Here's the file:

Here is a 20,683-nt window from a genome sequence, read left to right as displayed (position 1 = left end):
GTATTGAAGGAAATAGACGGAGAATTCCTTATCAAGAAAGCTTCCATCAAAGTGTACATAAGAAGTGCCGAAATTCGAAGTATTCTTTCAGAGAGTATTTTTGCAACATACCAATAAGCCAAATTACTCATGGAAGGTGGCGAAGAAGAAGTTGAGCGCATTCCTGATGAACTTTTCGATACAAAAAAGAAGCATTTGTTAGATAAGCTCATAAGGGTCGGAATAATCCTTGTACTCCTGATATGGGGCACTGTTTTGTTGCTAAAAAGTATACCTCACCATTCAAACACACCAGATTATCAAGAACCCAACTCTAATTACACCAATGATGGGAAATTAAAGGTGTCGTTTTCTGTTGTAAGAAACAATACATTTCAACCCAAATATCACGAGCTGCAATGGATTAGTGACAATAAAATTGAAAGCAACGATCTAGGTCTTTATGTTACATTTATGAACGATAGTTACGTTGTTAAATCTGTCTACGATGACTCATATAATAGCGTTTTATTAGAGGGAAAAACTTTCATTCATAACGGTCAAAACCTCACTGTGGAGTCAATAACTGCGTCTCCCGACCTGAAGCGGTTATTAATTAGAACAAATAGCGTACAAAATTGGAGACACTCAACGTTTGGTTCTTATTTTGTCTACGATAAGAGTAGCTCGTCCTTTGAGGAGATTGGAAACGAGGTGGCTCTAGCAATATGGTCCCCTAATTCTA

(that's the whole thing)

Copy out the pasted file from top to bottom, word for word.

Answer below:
Here is a 20,683-nt window from a genome sequence, read left to right as displayed (position 1 = left end):
GTATTGAAGGAAATAGACGGAGAATTCCTTATCAAGAAAGCTTCCATCAAAGTGTACATAAGAAGTGCCGAAATTCGAAGTATTCTTTCAGAGAGTATTTTTGCAACATACCAATAAGCCAAATTACTCATGGAAGGTGGCGAAGAAGAAGTTGAGCGCATTCCTGATGAACTTTTCGATACAAAAAAGAAGCATTTGTTAGATAAGCTCATAAGGGTCGGAATAATCCTTGTACTCCTGATATGGGGCACTGTTTTGTTGCTAAAAAGTATACCTCACCATTCAAACACACCAGATTATCAAGAACCCAACTCTAATTACACCAATGATGGGAAATTAAAGGTGTCGTTTTCTGTTGTAAGAAACAATACATTTCAACCCAAATATCACGAGCTGCAATGGATTAGTGACAATAAAATTGAAAGCAACGATCTAGGTCTTTATGTTACATTTATGAACGATAGTTACGTTGTTAAATCTGTCTACGATGACTCATATAATAGCGTTTTATTAGAGGGAAAAACTTTCATTCATAACGGTCAAAACCTCACTGTGGAGTCAATAACTGCGTCTCCCGACCTGAAGCGGTTATTAATTAGAACAAATAGCGTACAAAATTGGAGACACTCAACGTTTGGTTCTTATTTTGTCTACGATAAGAGTAGCTCGTCCTTTGAGGAGATTGGAAACGAGGTGGCTCTAGCAATATGGTCCCCTAATTCTA